different from a poem: a poster calling on intellectuals to bear arms and
fight with the poor and the exploited.
At the same time, however, there
are clear ways in which this text
works specifically as a poem. For
example, it protests against the
marginalisation of poetry itself: the
poet, after all, is allowed only as far as
the peripheral district towns. The
centre is always kept out of poetry's
reach, and the protest is articulated
from far outside the parliament's
walls:
If those people ever grant me
entry into their poems
it is only to blindfold me
and to use me
and then leave me outside the
borders
they never let me
reach the capital.
I am grabbed
by the time I begin to reach the
district towns.
The poems are not offered so
much as strategies to attain the cen
tre as they are to serve as testimonials
or records of damaged lives. For instance, the poet presents the loneliness in the space of the nation-state
which can boast of cheap cigarettes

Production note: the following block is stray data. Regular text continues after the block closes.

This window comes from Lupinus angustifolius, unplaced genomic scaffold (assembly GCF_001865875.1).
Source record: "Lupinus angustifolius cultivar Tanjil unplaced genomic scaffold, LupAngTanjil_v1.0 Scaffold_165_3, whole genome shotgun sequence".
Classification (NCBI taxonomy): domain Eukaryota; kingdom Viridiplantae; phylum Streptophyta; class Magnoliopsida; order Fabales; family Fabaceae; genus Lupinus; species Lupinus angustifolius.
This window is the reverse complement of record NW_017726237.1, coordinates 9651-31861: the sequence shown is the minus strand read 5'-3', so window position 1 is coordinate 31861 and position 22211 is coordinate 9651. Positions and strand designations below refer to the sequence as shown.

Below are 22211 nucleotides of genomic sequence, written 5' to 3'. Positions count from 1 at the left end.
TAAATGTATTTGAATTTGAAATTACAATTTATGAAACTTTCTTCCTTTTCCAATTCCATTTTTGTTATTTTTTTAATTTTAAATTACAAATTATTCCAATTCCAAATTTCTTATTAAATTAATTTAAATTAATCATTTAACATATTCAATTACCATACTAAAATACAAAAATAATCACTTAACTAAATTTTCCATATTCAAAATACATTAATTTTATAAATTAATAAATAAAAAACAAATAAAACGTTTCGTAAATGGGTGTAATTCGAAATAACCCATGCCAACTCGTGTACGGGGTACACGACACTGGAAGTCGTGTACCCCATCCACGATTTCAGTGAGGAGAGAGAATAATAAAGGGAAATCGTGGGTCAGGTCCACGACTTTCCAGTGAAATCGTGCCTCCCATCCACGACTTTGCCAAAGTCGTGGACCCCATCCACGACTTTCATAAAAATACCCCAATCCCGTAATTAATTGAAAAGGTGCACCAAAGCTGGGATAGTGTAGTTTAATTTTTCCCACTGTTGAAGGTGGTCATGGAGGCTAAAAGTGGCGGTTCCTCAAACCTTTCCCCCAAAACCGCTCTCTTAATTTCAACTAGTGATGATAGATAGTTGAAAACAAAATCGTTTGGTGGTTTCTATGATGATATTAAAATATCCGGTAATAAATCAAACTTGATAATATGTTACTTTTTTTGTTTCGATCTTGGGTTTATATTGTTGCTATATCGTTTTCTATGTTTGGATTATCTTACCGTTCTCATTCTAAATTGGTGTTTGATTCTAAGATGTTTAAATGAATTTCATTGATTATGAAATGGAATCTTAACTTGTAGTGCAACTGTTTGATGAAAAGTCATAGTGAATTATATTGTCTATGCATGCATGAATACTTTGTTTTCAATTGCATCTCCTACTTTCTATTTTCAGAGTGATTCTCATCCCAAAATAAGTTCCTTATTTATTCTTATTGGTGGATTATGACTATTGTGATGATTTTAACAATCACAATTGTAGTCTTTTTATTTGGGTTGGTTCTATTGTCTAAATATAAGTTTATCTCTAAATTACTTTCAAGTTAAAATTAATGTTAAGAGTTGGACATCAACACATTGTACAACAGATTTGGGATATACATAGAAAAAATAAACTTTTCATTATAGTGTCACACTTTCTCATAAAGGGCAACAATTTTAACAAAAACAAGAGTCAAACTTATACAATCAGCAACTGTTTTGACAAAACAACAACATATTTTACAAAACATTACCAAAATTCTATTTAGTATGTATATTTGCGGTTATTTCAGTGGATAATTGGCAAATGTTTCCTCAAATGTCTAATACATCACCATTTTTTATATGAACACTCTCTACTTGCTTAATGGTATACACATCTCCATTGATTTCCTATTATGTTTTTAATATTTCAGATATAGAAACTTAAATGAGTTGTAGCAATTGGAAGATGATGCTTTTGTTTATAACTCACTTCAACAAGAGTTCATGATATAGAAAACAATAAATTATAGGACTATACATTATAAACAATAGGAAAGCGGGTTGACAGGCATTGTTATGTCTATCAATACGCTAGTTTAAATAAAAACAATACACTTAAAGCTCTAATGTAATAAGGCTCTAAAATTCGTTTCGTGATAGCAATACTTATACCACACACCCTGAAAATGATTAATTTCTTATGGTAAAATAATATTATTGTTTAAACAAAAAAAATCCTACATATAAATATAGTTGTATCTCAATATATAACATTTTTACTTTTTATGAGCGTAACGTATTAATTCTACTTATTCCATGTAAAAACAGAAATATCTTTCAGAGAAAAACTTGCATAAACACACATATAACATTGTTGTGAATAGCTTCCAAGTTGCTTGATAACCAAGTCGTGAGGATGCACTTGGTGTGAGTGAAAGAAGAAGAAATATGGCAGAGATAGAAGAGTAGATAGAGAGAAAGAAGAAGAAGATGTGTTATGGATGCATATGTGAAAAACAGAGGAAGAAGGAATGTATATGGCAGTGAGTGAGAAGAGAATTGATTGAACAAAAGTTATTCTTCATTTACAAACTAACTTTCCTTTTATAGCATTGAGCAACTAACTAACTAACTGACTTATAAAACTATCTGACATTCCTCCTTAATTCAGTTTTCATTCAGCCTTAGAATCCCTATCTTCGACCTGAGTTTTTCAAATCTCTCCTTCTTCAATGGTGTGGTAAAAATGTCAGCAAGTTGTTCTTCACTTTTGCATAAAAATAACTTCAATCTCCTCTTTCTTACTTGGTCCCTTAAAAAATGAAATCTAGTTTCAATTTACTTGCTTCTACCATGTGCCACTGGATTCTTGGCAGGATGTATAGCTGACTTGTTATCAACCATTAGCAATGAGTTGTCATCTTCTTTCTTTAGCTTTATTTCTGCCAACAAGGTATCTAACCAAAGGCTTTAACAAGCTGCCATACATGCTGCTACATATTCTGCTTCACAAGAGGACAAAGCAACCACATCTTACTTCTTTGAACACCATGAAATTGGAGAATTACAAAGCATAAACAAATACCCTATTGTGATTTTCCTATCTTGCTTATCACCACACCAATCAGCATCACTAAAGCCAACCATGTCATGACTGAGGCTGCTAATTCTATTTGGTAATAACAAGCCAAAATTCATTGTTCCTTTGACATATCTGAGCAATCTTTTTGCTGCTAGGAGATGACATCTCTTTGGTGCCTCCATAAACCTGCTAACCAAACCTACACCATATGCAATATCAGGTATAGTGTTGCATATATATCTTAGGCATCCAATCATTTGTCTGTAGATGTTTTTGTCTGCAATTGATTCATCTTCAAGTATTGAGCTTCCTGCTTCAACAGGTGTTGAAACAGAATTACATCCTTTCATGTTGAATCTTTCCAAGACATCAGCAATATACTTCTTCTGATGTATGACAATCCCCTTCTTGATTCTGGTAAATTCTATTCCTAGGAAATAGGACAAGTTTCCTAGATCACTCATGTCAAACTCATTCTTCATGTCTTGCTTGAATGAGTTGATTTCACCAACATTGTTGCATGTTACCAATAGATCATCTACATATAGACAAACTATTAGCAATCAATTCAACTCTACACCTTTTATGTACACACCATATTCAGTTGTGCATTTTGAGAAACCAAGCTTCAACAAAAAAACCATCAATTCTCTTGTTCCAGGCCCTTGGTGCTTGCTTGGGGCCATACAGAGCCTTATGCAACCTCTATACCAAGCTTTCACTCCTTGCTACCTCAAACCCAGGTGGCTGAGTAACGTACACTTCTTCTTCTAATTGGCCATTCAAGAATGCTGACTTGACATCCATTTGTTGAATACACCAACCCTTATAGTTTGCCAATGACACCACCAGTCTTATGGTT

but not a community. "It is not the
government - it is this country's/cheapest cigarette that has keptme company."
In its appeal to leeling and effect,
precisely under conditions of deprivation that make any sense ol the
personal impossible (the poet's
mother, let's not forget, is only a "five
footi ronstick-7on which hang two pieces
of dry bread"), poetry inscribes its
difference.
Neither a poster, then, nor simply a poem, this post-colonial writing
confounds with its cunning rationality and its rage. It reminds of James
Mill's colonial condemnation back in
1840 of both poetry and Indian culture: "Poetry is the language of the
passions, and men feel, before they
speculate. At this first stage the literature of the Hindus has always remained."
Al the same time, Alokdhanwa's
writing voices a protest against the
post-independence nation-state. It